Well, Klaarg reminds us that it is now time to depart and so we make our regular attribution. This time we place most of the blame on Hari Seldon. If you have complaints, please put them in writing and send them to him. You can find him at the Second Foundation: Professor of Psychohistory, Streeling University, Trantor. Good luck
The Unremembered, Peter Orullian, Tor, ISBN: 978-0-7653-7987-0, 400 pgs.
Have we mentioned that we are very concerned with your need to constantly change things, even when there is no apparent need? For example, Peter Orullian created this epic fantasy which was, according to the publishing empire which made it available, critically acclaimed. It was given glowing stars and praise — wait, we think maybe just stars and glowing praise. It was the star thing that threw us. Evidently the first edition was universally loved. So, there is going to be a second book, yes? And, in preparation of the second book (which is a continuation of the story by the way), the publishing entity allowed Orullian to rewrite it, in order to, and we attribute here, “A vision, in this instance, that reshapes the story, adding and subtracting to arrive at the volume you hold in your hands”. Um, okay. Explain this please? Never mind that they are speaking of this as an epic series when there is, as of yet, just a single book involved. So, you see why you sometimes wonder at our confusion.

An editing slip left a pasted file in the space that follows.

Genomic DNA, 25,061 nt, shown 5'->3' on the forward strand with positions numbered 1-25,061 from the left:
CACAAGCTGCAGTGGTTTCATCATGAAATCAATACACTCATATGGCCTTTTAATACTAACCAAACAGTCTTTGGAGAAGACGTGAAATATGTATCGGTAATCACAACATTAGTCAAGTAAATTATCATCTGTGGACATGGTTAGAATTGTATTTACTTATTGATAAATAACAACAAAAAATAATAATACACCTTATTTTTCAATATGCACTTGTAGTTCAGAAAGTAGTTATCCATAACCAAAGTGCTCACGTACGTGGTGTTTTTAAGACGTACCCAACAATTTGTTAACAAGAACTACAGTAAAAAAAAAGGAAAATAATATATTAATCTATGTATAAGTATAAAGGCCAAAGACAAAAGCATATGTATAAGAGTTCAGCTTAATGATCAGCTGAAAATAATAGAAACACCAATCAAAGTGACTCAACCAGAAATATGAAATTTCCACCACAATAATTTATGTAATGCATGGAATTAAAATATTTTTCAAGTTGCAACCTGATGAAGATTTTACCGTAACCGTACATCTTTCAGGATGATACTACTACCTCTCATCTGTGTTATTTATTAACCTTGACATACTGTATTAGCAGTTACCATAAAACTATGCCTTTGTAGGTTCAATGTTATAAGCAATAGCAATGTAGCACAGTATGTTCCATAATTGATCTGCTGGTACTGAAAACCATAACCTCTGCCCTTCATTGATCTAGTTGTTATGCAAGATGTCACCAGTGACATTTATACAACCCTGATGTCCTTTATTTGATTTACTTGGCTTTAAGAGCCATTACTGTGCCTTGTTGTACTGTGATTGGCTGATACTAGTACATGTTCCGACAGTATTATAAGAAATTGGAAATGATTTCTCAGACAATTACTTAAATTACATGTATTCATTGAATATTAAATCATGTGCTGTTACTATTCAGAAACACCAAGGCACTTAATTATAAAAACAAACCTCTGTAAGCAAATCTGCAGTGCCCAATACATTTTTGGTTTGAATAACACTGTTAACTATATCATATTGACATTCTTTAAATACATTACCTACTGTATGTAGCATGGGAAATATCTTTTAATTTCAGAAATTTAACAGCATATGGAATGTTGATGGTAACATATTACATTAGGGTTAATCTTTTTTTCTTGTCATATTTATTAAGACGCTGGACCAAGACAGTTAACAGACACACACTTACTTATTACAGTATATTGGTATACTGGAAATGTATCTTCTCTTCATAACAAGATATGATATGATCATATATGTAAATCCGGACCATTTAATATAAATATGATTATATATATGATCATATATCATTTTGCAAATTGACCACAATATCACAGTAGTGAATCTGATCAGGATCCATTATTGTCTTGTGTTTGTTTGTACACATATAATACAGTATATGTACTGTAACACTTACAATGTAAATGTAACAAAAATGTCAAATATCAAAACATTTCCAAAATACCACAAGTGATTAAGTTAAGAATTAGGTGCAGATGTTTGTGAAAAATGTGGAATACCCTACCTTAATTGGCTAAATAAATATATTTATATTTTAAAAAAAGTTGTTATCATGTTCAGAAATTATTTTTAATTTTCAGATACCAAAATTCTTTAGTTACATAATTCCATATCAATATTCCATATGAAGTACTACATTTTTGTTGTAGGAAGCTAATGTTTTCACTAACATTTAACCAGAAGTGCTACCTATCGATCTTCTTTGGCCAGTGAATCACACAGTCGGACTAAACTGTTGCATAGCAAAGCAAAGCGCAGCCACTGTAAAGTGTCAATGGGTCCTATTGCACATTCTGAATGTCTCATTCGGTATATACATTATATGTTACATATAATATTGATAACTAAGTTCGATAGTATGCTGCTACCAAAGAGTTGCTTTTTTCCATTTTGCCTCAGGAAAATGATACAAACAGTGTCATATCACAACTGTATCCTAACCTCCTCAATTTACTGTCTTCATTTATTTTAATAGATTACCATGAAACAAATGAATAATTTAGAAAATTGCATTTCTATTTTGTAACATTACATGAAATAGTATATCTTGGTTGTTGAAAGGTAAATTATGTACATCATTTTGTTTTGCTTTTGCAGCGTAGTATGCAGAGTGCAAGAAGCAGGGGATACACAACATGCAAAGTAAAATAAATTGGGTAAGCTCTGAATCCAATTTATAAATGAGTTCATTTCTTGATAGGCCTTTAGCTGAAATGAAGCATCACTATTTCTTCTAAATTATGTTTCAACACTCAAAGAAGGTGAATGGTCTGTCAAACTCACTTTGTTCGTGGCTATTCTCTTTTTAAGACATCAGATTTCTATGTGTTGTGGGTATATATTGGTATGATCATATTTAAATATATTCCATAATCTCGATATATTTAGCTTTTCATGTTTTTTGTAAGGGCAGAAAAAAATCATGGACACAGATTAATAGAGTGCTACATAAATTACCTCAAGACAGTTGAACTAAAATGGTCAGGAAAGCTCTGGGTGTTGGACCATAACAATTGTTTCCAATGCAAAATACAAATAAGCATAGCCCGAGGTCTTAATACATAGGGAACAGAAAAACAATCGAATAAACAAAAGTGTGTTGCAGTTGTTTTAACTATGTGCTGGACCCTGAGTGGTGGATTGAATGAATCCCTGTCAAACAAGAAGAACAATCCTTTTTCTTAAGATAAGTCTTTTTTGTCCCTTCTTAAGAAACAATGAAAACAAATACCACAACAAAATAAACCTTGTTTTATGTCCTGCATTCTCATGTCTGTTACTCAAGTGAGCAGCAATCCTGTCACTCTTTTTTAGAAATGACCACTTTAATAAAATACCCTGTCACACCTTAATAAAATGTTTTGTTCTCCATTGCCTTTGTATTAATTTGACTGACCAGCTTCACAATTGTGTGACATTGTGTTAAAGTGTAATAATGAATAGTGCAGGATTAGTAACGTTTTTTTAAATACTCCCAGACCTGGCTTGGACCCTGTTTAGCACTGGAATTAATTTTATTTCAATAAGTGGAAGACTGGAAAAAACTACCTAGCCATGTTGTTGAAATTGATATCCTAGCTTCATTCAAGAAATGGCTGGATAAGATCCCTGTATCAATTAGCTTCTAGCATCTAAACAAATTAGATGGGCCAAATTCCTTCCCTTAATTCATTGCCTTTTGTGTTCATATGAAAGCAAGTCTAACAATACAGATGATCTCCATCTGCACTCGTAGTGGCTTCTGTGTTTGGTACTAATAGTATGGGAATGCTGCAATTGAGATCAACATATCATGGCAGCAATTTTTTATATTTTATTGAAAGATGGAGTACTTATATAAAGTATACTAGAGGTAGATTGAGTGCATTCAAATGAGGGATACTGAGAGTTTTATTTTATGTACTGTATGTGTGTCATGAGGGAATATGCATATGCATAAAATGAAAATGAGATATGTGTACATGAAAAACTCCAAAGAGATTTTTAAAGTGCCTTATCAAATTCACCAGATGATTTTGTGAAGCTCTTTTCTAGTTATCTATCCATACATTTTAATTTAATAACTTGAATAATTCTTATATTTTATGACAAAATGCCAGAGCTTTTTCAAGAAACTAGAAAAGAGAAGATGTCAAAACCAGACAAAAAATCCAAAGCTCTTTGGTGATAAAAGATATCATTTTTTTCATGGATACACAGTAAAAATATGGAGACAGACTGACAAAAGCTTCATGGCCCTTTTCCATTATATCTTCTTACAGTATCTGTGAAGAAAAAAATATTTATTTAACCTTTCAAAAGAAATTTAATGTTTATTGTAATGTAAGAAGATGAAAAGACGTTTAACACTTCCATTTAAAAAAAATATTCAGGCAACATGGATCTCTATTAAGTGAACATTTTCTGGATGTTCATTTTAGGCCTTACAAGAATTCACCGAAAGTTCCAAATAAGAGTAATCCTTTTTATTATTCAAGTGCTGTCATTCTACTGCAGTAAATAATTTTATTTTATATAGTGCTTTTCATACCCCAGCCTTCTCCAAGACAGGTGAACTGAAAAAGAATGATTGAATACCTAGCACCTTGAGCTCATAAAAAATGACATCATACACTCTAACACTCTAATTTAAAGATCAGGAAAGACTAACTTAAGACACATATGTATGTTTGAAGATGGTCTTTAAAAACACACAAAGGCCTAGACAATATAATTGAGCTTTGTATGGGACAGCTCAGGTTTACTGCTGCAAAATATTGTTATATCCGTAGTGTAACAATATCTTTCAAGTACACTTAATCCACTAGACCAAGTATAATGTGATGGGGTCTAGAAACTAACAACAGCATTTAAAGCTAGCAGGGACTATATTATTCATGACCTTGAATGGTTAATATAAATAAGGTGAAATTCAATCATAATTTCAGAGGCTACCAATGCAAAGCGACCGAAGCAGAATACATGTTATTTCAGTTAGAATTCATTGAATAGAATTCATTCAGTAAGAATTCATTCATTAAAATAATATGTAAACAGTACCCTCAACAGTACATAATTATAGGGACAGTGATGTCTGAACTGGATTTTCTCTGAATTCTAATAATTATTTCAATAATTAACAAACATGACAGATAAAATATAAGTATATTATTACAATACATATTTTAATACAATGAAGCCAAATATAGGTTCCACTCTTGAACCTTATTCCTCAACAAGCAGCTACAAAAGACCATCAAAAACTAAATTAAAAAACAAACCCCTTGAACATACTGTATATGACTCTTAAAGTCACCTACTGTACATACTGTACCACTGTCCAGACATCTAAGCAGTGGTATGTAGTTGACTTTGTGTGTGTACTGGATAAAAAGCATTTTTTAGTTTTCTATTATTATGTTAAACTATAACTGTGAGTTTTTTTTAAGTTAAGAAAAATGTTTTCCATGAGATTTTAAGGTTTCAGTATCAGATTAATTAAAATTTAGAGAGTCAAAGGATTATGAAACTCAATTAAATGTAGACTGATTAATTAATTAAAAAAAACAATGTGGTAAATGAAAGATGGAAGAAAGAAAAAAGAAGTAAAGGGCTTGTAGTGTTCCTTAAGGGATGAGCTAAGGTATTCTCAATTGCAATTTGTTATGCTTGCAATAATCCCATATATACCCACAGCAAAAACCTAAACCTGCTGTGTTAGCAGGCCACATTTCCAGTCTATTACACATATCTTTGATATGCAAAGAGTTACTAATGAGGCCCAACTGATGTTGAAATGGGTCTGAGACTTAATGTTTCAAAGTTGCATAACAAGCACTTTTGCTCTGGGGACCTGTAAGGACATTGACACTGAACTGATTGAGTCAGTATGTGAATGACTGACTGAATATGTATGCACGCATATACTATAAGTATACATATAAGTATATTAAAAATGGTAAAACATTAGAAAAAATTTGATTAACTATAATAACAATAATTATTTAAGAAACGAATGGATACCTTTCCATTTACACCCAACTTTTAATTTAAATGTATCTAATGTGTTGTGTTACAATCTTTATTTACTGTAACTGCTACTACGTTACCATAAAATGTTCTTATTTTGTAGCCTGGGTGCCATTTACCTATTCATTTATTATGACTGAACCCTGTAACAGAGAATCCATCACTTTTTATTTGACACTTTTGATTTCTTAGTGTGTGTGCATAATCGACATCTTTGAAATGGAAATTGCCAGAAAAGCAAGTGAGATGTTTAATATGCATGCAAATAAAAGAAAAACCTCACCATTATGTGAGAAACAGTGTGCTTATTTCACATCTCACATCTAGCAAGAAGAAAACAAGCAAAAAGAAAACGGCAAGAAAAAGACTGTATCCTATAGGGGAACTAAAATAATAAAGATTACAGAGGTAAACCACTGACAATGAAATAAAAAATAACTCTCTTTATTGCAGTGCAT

In any case, Tahn is a hunter boy who is unaware of the peril that his world is in. He is approached by a man who is of the famed Order of Sheason. These guys are more or less wizards so it is perfectly all right for Tahn, and his friend we might add, to go traipsing off after him. Besides there is this babe of a girl who represents the Legendary Far so why not. After all, he might get lucky. And, let’s face it, when you go traipsing off after wizards you are going to need all the luck you can get your hands on. They journey on, never, apparently, taking the direct route, picking up others who join them as they work their way across the country side.